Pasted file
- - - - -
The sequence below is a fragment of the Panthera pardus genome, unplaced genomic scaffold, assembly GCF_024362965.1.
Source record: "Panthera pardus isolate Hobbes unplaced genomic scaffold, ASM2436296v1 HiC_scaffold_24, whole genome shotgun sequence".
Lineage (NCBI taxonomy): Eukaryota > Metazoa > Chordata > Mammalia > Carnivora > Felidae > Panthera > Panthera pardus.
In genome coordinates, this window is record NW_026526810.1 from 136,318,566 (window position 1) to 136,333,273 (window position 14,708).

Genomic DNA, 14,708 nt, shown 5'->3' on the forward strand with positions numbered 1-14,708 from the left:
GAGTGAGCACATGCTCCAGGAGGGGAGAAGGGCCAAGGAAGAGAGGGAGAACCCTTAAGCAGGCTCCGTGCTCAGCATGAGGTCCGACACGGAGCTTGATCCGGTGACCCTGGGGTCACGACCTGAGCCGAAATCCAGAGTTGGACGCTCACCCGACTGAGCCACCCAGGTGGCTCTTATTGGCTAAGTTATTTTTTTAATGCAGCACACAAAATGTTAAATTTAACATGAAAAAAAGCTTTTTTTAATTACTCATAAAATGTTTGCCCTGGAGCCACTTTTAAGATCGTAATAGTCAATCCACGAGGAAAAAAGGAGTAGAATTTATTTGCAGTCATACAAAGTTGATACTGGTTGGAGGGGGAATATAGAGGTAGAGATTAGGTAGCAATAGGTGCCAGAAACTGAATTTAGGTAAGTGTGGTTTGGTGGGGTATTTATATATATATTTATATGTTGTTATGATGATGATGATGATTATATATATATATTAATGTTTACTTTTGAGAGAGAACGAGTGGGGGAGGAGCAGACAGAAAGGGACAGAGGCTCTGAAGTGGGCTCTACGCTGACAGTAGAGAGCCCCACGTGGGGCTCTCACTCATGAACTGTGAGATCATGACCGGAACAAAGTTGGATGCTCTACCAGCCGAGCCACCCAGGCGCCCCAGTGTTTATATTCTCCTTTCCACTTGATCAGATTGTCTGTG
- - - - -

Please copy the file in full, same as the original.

The sequence below is a fragment of the Panthera pardus genome, unplaced genomic scaffold, assembly GCF_024362965.1.
Source record: "Panthera pardus isolate Hobbes unplaced genomic scaffold, ASM2436296v1 HiC_scaffold_24, whole genome shotgun sequence".
Lineage (NCBI taxonomy): Eukaryota > Metazoa > Chordata > Mammalia > Carnivora > Felidae > Panthera > Panthera pardus.
In genome coordinates, this window is record NW_026526810.1 from 136,318,566 (window position 1) to 136,333,273 (window position 14,708).

Genomic DNA, 14,708 nt, shown 5'->3' on the forward strand with positions numbered 1-14,708 from the left:
GAGTGAGCACATGCTCCAGGAGGGGAGAAGGGCCAAGGAAGAGAGGGAGAACCCTTAAGCAGGCTCCGTGCTCAGCATGAGGTCCGACACGGAGCTTGATCCGGTGACCCTGGGGTCACGACCTGAGCCGAAATCCAGAGTTGGACGCTCACCCGACTGAGCCACCCAGGTGGCTCTTATTGGCTAAGTTATTTTTTTAATGCAGCACACAAAATGTTAAATTTAACATGAAAAAAAGCTTTTTTTAATTACTCATAAAATGTTTGCCCTGGAGCCACTTTTAAGATCGTAATAGTCAATCCACGAGGAAAAAAGGAGTAGAATTTATTTGCAGTCATACAAAGTTGATACTGGTTGGAGGGGGAATATAGAGGTAGAGATTAGGTAGCAATAGGTGCCAGAAACTGAATTTAGGTAAGTGTGGTTTGGTGGGGTATTTATATATATATTTATATGTTGTTATGATGATGATGATGATTATATATATATATTAATGTTTACTTTTGAGAGAGAACGAGTGGGGGAGGAGCAGACAGAAAGGGACAGAGGCTCTGAAGTGGGCTCTACGCTGACAGTAGAGAGCCCCACGTGGGGCTCTCACTCATGAACTGTGAGATCATGACCGGAACAAAGTTGGATGCTCTACCAGCCGAGCCACCCAGGCGCCCCAGTGTTTATATTCTCCTTTCCACTTGATCAGATTGTCTGTG